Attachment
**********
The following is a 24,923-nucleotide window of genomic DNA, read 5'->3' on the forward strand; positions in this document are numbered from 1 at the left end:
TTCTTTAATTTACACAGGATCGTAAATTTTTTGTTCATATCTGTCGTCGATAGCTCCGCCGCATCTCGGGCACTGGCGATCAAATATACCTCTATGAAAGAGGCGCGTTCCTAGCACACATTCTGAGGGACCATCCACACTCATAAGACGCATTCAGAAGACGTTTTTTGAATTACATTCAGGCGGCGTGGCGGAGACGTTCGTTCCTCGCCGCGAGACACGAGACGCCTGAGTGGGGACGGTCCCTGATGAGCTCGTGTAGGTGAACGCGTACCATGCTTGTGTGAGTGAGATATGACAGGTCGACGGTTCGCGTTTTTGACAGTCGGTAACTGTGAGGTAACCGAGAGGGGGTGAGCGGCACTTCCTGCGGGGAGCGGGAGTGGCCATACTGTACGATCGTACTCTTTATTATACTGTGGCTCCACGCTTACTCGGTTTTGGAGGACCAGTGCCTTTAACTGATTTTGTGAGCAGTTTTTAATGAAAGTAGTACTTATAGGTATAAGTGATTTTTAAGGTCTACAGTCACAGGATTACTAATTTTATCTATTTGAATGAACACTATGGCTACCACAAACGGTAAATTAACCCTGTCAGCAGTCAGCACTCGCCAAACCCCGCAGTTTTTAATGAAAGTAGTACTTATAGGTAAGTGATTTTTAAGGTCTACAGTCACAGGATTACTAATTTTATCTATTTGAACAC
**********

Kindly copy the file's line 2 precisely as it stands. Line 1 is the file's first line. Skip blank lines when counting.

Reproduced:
TTCTTTAATTTACACAGGATCGTAAATTTTTTGTTCATATCTGTCGTCGATAGCTCCGCCGCATCTCGGGCACTGGCGATCAAATATACCTCTATGAAAGAGGCGCGTTCCTAGCACACATTCTGAGGGACCATCCACACTCATAAGACGCATTCAGAAGACGTTTTTTGAATTACATTCAGGCGGCGTGGCGGAGACGTTCGTTCCTCGCCGCGAGACACGAGACGCCTGAGTGGGGACGGTCCCTGATGAGCTCGTGTAGGTGAACGCGTACCATGCTTGTGTGAGTGAGATATGACAGGTCGACGGTTCGCGTTTTTGACAGTCGGTAACTGTGAGGTAACCGAGAGGGGGTGAGCGGCACTTCCTGCGGGGAGCGGGAGTGGCCATACTGTACGATCGTACTCTTTATTATACTGTGGCTCCACGCTTACTCGGTTTTGGAGGACCAGTGCCTTTAACTGATTTTGTGAGCAGTTTTTAATGAAAGTAGTACTTATAGGTATAAGTGATTTTTAAGGTCTACAGTCACAGGATTACTAATTTTATCTATTTGAATGAACACTATGGCTACCACAAACGGTAAATTAACCCTGTCAGCAGTCAGCACTCGCCAAACCCCGCAGTTTTTAATGAAAGTAGTACTTATAGGTAAGTGATTTTTAAGGTCTACAGTCACAGGATTACTAATTTTATCTATTTGAACAC